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Brian Brishwood (author, magician, fire-eater, host of Scam School, and Hacking the System on the National Geographic channel) visits Google Austin to share his wisdom on handling online trolls.
Published on Aug 22, 2015
Writer Jon Ronson has spent a lot of time tracking people who have been shamed, raked over the coals on social media for mostly minor — but sometimes major — transgressions. And he writes about some of them in his new book, So You’ve Been Publicly Shamed.
Ronson tells NPR’s Steve Inskeep his anxiety level shot up while he was writing about the victims of public ridicule. “My book has a kind of panicky, heart-racing quality to it,” he says, “but in a positive way, because I wanted to say look, if we’re going to carry on destroying people for nothing, this is what it feels like.”
Thoughts on backing off from social media by Nick Bilton.
One day in the early 1920s, a young Ernest Hemingway rushed along the streets of Paris seeking shelter from a downpour. He soon came upon a warm cafe on the Place St.-Michel and ducked inside.
After hanging his rain jacket, Hemingway ordered a café au lait, pulled out a notepad and pencil from his pocket and began writing. Before long he had fallen into a trancelike state, oblivious to his surroundings as he penned a story that would later become the first chapter of his memoir, “A Moveable Feast.”
If Hemingway were alive in 2014, he might not have finished what he started writing that day. Realistically, he probably wouldn’t have even put a pen to paper.
Instead, he might have ducked into the cafe, pulled out his smartphone and proceeded to waste an entire afternoon on social media. Perhaps he would update his Facebook to discuss the rogue weather, snap a picture of his café au lait to post on Instagram and then lose the rest of the afternoon to Twitter.
I know I’ve done that — let’s be honest, we all have.
Read the full article @ The New York Times.
Did you know that your online presence works for you 24/7? You’re “on” even if you aren’t online. The power of online presence is amazing: it can land you a job, promote your brand, or provide a channel to demonstrate one’s skills OR it can be an embarrassing reminder of what not to do. This presentation will discuss how to best manage online presence by creating a professional digital image as well as building boundaries between personal and professional profiles.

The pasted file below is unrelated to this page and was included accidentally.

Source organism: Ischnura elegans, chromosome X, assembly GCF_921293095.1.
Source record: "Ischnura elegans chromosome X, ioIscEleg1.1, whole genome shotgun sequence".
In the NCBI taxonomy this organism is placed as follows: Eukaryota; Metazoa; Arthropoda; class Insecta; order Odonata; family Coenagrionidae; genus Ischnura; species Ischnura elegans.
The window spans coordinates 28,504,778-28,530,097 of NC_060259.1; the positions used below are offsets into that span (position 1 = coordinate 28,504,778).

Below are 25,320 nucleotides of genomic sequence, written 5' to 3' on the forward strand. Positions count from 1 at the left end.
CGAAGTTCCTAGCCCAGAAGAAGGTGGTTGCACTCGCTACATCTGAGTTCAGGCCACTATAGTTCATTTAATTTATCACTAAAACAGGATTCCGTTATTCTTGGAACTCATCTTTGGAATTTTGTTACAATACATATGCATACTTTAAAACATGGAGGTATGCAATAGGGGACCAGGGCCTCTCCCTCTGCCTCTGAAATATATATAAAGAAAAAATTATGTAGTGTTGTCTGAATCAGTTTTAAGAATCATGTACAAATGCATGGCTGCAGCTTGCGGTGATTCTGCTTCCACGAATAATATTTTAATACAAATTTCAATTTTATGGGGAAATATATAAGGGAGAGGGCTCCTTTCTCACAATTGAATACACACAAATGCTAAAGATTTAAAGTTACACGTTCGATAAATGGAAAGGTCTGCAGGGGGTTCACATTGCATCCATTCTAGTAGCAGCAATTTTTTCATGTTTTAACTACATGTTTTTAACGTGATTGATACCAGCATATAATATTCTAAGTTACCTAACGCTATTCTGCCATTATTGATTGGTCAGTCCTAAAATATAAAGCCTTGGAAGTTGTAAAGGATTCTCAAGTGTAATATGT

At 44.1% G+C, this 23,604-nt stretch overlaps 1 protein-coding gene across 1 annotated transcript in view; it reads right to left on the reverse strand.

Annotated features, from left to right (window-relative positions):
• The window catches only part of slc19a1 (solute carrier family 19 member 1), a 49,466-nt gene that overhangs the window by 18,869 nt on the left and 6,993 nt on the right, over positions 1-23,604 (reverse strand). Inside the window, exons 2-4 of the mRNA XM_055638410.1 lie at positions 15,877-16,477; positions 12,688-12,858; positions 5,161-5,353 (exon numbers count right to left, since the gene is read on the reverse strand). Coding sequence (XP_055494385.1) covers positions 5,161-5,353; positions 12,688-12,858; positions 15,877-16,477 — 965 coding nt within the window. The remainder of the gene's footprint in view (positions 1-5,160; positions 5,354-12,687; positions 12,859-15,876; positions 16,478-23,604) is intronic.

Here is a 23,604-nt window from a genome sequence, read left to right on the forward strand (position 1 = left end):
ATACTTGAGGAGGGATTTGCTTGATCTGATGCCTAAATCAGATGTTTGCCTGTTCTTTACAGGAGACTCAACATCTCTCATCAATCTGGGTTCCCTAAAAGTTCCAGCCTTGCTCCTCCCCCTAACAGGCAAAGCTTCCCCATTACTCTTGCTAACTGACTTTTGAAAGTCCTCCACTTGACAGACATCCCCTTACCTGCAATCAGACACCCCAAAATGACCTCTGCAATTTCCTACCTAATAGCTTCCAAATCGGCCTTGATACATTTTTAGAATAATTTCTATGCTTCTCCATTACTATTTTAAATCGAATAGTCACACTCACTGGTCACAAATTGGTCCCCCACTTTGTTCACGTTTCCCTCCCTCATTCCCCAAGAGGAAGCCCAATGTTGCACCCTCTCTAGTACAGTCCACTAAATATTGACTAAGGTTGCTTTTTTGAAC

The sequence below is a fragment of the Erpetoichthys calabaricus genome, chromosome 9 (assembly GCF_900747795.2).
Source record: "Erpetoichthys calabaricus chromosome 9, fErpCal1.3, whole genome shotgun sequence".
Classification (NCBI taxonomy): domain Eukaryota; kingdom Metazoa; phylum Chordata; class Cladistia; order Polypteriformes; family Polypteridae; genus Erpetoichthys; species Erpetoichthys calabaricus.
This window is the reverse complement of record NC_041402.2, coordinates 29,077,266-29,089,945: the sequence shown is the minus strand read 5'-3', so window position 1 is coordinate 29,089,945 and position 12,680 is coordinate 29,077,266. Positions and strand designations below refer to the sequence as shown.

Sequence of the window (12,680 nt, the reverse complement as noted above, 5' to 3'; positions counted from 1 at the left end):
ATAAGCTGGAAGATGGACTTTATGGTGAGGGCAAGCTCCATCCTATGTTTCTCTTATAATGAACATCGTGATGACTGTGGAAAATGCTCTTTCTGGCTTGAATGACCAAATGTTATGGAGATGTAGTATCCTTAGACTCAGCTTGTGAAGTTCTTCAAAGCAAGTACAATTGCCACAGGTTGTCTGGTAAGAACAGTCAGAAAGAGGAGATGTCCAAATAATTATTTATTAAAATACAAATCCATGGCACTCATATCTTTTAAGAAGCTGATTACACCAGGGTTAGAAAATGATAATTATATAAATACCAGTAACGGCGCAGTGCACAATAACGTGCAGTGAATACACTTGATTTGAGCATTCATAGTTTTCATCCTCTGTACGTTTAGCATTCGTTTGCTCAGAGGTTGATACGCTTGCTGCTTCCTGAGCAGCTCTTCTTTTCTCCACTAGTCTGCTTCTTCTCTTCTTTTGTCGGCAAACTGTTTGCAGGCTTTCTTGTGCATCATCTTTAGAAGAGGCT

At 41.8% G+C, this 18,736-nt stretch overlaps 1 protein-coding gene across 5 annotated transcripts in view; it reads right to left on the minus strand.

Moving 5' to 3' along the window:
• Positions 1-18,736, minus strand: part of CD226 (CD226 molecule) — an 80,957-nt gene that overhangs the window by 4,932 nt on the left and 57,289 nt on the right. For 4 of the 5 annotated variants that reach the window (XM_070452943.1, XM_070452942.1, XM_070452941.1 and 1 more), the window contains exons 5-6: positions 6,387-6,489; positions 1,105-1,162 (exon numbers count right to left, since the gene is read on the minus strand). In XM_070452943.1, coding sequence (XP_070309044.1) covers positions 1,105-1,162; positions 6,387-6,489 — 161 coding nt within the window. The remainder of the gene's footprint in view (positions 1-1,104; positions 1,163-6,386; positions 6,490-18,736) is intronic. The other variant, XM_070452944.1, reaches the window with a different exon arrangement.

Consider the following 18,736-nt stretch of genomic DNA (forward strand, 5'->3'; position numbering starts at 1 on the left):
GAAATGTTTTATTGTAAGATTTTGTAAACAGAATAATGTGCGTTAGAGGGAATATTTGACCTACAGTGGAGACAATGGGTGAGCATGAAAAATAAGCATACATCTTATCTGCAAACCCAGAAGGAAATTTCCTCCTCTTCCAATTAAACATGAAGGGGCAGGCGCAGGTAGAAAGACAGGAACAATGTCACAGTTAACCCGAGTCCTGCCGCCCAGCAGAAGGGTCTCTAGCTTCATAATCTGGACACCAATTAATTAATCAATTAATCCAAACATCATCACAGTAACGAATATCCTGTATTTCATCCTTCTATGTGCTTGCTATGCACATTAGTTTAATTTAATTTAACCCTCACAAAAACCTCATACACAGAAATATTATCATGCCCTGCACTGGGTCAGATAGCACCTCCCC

Presenter: Marcia Dority Baker: Assistant Professor of Law Library, Access Services Librarian; University of Nebraska College of Law; Schmid Law Library.
In this monthly feature of NCompass Live, the NLC’s Technology Innovation Librarian, Michael Sauers, discusses the tech news of the month and share new and exciting tech for your library.
Just in case you forgot:
Nancy Dowd takes on library use of social media:
If there are over 1 billion people on Facebook and the Twitterverse can help topple governments, then it only makes sense that libraries would also be using these two social media channels to connect with their communities, right? Well yes and no.
Libraries are using social media, that’s clear. According to Library Journal’s Survey on Public Library Marketing Methods and Best Practices, 86 percent of libraries said they were using social media. The top two social media platforms used by libraries were Facebook (99 percent) and Twitter (56 percent). Pinterest is making some gains, with 30 percent of libraries reporting that they are pinning. The problem is that 48 percent of libraries surveyed said they weren’t measuring their efforts at all. While the survey didn’t ask if libraries are getting fans to interact with them, most libraries I have spoken with lately have said they were still struggling with that.
Read the full article @ LibraryJournal.com.
“Present Shock” author Douglas Rushkoff talks about the dot-com boom, Facebook “friends” and stock derivatives.
Woot! The Nebraska Library Commission has been ranked 6th out of the 50 state libraries regarding their social media presence. Generally I take such lists with a grain of salt, and I can definitely say, this isn’t a competition, but I’m quite happy being in the top 10.
Read the full report and see all the stats @ LibraryScientist.com.